RISK INSIGHT: Establishing a Business Continuity Plan
Business continuity planning can be defined as the formal effort of developing and testing a contingency plan to ensure that business operations can continue after a disaster. Selling this to your company’s leadership is important. They will need evidence that it is worth devoting time and resources towards the Business Continuity Plan (BCP). Getting their personal buy-in is crucial to drive the organizational effort from key individuals supporting the planning process. To answer the question of “why is this necessary?” consider the following benefits a BCP can provide:
- Protect the safety and health of employees and customers
- Ensure continued business operations in the event of an emergency or disaster
- Preserve shareholder value
- Mitigate insurance costs and create a level of comfort with underwriters
Emergency or Disaster?
In the scope of business continuity planning, an emergency is much different than a disaster. The two terms often get used interchangeably, but they focus on entirely different aspects of an incident. This is an important distinction to make when discussing the planning efforts with your company. An emergency is a short-term, dangerous incident that requires action. An emergency response plan should focus on the immediate reaction to the situation. This includes ushering employees and customers to safety via evacuation routes, triggering a call tree to inform necessary contacts of the event, and assisting local authorities as they arrive on-site. There should be a designated individual to inform the police, fire department and/or paramedics of the facility layout and important items such as the location of the utility shutoffs valves. A disaster is an accident or event that results in multiple days of significant physical damage, loss of goods, death and/or shutdown to an operation. A business continuity plan is meant to be an organization’s formal response to a disaster and mitigate prolonged business interruption. The plan should focus on items such as the following:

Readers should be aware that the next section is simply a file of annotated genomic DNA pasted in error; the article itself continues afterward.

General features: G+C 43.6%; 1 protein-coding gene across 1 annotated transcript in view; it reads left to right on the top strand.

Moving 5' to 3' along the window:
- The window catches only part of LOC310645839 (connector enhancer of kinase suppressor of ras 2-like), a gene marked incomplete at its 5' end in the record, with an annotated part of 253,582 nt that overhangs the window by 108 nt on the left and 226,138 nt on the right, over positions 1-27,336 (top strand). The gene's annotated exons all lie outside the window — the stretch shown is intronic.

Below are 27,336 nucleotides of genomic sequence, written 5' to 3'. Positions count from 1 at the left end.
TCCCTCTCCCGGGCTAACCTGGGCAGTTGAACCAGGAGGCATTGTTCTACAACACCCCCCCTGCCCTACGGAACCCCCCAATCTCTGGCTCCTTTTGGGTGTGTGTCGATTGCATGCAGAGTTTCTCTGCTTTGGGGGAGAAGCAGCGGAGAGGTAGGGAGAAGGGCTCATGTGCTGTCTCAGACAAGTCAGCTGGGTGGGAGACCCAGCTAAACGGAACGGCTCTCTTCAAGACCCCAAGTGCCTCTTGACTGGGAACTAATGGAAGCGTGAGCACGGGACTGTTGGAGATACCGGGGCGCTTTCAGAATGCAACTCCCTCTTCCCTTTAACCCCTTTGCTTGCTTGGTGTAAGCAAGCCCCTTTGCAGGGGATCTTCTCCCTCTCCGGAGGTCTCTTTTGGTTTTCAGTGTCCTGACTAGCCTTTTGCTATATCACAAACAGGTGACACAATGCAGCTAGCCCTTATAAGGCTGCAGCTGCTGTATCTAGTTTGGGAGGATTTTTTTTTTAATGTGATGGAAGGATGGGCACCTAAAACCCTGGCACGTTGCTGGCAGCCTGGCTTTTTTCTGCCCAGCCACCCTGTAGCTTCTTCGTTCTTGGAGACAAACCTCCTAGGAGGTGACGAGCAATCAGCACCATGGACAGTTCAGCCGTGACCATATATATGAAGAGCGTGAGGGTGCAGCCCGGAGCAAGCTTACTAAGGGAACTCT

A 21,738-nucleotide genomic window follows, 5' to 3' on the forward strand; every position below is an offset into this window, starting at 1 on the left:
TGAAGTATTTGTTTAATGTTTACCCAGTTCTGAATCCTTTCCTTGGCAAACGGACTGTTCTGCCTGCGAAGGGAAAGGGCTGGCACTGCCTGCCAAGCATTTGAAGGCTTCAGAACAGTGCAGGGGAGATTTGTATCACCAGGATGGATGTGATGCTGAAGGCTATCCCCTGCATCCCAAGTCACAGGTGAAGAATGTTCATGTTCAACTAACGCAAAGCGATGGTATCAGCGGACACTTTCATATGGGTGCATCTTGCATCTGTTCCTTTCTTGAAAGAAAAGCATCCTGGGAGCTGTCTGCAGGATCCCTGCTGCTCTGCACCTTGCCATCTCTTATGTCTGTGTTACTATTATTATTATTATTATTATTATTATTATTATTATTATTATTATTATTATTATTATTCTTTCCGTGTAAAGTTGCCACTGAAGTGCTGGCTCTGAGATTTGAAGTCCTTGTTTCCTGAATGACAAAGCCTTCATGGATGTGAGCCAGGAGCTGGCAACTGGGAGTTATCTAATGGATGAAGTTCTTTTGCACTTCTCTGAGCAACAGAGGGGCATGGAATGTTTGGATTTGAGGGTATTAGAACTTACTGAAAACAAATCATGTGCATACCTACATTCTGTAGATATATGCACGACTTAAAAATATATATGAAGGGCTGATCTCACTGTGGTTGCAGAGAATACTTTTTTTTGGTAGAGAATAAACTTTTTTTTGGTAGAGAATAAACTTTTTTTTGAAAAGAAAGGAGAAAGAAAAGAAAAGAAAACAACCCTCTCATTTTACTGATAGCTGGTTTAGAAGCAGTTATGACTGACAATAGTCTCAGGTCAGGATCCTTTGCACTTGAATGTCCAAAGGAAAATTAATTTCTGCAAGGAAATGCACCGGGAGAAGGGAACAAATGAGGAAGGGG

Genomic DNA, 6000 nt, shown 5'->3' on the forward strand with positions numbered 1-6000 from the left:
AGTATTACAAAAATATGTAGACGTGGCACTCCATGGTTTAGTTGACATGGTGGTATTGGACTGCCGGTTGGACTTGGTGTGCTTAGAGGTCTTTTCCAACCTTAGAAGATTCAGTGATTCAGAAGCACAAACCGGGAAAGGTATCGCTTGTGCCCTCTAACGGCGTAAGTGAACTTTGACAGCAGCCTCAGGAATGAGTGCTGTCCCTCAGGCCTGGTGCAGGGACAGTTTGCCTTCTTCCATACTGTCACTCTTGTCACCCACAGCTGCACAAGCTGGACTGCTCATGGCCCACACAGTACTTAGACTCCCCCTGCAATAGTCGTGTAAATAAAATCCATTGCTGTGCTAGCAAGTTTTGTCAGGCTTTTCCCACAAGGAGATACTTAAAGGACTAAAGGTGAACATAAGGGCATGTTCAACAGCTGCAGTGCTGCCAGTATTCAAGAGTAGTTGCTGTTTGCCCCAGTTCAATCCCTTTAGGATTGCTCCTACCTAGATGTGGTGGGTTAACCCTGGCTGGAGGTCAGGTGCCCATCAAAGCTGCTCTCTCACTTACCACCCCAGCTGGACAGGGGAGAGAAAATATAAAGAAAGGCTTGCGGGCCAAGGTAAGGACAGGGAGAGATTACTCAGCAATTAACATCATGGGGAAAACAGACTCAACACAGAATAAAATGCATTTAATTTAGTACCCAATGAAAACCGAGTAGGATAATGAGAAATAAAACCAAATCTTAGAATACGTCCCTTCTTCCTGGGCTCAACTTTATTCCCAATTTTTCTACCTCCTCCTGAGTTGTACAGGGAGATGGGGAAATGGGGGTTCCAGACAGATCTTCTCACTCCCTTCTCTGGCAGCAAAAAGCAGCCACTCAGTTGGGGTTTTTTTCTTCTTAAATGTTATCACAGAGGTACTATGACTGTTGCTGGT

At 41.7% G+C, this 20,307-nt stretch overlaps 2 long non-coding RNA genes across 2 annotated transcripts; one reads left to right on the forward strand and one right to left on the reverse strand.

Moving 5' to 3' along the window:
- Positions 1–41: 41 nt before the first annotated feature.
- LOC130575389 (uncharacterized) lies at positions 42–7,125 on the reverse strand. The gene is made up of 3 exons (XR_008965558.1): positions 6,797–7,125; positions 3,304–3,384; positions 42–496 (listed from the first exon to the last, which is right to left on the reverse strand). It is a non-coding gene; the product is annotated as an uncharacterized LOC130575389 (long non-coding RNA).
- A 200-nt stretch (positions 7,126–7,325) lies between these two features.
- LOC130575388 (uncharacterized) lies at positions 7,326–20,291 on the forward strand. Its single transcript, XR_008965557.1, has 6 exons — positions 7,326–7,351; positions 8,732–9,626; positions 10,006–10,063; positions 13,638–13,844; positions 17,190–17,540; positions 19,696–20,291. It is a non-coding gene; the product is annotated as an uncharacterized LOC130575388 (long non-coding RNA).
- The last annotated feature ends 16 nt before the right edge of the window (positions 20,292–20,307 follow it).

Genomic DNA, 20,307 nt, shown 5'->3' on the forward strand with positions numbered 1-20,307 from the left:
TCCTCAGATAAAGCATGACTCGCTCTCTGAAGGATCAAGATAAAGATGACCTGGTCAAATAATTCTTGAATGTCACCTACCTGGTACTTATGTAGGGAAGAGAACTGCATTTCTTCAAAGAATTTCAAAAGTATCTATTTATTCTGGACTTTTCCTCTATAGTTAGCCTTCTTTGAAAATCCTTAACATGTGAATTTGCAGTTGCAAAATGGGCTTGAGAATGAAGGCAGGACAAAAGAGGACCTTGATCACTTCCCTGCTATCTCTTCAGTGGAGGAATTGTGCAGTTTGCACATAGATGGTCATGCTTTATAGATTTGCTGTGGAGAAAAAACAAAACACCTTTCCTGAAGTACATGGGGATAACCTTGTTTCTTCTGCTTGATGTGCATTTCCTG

- Communication plan to customers, families, community, investors, vendors, etc.
- Facility/Equipment recovery
- Information Systems recovery
- Salvage/Assessment efforts
- Vital records recovery
The full M3 Risk Insight “Don’t Get Burned: Your Guide to Establishing a Business Continuity Plan” can guide you through “How to Prepare” and “Items to Consider” when creating a solid business continuity plan.
Consult your insurance advisor to learn more and to obtain guidance, templates and other resources.